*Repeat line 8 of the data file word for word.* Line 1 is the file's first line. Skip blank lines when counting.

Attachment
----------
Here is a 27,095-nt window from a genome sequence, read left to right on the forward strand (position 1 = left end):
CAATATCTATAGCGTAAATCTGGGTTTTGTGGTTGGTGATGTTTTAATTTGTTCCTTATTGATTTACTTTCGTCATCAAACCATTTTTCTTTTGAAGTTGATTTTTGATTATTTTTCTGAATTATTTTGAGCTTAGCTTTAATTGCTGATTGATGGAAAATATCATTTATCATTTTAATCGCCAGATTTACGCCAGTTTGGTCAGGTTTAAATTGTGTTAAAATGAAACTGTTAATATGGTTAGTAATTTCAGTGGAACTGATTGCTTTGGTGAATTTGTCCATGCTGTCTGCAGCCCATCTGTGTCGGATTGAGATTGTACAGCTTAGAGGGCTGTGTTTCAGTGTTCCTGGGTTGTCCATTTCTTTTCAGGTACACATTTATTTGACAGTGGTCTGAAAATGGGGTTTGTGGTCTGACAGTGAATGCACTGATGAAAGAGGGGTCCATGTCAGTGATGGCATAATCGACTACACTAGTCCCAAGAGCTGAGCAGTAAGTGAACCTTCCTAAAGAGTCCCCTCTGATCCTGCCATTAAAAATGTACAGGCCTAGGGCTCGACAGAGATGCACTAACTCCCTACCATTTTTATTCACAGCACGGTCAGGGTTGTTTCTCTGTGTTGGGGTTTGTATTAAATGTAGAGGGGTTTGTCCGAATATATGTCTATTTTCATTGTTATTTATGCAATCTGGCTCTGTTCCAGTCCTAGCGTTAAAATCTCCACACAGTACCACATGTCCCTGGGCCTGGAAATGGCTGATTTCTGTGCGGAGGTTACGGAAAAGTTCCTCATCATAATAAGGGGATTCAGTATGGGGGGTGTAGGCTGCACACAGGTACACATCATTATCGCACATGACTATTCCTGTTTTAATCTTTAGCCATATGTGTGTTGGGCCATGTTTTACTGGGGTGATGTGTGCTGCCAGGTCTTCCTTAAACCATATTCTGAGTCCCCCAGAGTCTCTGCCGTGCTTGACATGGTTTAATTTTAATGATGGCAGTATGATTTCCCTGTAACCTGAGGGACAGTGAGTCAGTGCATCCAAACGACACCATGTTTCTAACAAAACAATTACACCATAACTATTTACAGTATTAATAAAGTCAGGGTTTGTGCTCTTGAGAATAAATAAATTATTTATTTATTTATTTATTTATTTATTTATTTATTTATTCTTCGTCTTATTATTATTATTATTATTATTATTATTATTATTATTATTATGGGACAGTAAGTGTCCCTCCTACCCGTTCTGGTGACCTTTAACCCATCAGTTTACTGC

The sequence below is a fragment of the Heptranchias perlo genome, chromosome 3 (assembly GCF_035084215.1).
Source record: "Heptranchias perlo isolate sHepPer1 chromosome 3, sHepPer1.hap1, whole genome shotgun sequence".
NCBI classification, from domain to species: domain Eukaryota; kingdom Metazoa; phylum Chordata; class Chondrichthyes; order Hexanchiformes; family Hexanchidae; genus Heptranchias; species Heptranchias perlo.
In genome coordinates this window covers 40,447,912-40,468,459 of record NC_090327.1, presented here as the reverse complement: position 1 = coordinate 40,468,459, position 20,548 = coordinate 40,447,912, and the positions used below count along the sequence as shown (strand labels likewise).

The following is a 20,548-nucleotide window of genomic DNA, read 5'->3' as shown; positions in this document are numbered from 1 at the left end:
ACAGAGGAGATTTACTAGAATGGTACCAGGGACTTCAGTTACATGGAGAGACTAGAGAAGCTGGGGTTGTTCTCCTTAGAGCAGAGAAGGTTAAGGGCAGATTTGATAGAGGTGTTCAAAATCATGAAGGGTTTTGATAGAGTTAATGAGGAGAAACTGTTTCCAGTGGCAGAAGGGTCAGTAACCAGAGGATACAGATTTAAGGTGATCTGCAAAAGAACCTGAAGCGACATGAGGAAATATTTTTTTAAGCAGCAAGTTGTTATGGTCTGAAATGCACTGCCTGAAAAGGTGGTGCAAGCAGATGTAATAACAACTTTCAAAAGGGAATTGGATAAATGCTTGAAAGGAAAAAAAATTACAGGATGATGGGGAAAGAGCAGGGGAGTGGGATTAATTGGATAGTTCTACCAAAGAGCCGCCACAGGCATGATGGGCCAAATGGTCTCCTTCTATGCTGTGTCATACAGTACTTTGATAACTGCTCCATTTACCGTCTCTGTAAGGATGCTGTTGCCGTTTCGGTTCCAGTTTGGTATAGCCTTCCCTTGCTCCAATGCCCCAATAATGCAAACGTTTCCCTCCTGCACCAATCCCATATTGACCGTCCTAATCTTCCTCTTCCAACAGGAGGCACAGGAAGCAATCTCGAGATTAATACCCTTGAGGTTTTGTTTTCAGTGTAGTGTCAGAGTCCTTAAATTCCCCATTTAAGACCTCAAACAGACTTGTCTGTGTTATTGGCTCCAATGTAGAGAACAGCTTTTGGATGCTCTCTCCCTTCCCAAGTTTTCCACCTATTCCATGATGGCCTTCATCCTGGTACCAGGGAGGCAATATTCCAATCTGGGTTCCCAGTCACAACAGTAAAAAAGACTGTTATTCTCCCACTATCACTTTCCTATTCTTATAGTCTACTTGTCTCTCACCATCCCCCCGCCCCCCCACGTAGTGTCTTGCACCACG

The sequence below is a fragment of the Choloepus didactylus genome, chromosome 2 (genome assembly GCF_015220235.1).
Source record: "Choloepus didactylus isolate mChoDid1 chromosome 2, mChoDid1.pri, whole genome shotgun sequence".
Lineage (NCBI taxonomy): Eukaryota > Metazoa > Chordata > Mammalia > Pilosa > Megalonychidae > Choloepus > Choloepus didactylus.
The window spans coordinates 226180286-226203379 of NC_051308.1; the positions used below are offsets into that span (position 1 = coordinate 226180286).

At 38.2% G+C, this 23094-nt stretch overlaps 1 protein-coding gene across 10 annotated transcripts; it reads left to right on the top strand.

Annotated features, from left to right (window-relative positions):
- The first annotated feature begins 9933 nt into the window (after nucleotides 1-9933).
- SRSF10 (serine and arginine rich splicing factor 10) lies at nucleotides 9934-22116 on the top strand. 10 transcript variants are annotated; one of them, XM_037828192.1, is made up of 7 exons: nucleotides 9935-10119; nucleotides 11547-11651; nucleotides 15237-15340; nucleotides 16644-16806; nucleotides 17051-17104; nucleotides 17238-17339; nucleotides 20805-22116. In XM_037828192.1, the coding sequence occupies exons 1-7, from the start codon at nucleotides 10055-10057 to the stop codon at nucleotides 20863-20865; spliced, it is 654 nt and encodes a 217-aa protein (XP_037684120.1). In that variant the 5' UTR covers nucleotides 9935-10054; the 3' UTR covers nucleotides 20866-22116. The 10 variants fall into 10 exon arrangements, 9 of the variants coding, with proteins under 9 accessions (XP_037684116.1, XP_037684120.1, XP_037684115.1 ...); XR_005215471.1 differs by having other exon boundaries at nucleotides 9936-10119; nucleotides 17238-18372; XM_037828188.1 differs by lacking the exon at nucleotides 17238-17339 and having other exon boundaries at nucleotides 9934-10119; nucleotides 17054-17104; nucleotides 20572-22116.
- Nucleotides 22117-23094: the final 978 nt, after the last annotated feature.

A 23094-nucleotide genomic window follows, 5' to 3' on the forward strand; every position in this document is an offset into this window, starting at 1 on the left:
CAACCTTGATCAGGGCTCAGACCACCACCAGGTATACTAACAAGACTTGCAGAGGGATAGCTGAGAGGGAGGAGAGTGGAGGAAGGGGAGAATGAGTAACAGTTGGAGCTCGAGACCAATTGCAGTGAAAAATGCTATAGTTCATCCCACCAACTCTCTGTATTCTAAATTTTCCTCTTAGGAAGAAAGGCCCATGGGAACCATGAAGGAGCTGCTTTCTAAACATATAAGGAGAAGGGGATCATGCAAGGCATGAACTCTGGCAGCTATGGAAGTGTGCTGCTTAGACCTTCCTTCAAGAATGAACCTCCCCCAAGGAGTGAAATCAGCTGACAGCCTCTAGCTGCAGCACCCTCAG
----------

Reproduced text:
ACAGAGGAGATTTACTAGAATGGTACCAGGGACTTCAGTTACATGGAGAGACTAGAGAAGCTGGGGTTGTTCTCCTTAGAGCAGAGAAGGTTAAGGGCAGATTTGATAGAGGTGTTCAAAATCATGAAGGGTTTTGATAGAGTTAATGAGGAGAAACTGTTTCCAGTGGCAGAAGGGTCAGTAACCAGAGGATACAGATTTAAGGTGATCTGCAAAAGAACCTGAAGCGACATGAGGAAATATTTTTTTAAGCAGCAAGTTGTTATGGTCTGAAATGCACTGCCTGAAAAGGTGGTGCAAGCAGATGTAATAACAACTTTCAAAAGGGAATTGGATAAATGCTTGAAAGGAAAAAAAATTACAGGATGATGGGGAAAGAGCAGGGGAGTGGGATTAATTGGATAGTTCTACCAAAGAGCCGCCACAGGCATGATGGGCCAAATGGTCTCCTTCTATGCTGTGTCATACAGTACTTTGATAACTGCTCCATTTACCGTCTCTGTAAGGATGCTGTTGCCGTTTCGGTTCCAGTTTGGTATAGCCTTCCCTTGCTCCAATGCCCCAATAATGCAAACGTTTCCCTCCTGCACCAATCCCATATTGACCGTCCTAATCTTCCTCTTCCAACAGGAGGCACAGGAAGCAATCTCGAGATTAATACCCTTGAGGTTTTGTTTTCAGTGTAGTGTCAGAGTCCTTAAATTCCCCATTTAAGACCTCAAACAGACTTGTCTGTGTTATTGGCTCCAATGTAGAGAACAGCTTTTGGATGCTCTCTCCCTTCCCAAGTTTTCCACCTATTCCATGATGGCCTTCATCCTGGTACCAGGGAGGCAATATTCCAATCTGGGTTCCCAGTCACAACAGTAAAAAAGACTGTTATTCTCCCACTATCACTTTCCTATTCTTATAGTCTACTTGTCTCTCACCATCCCCCCGCCCCCCCACGTAGTGTCTTGCACCACG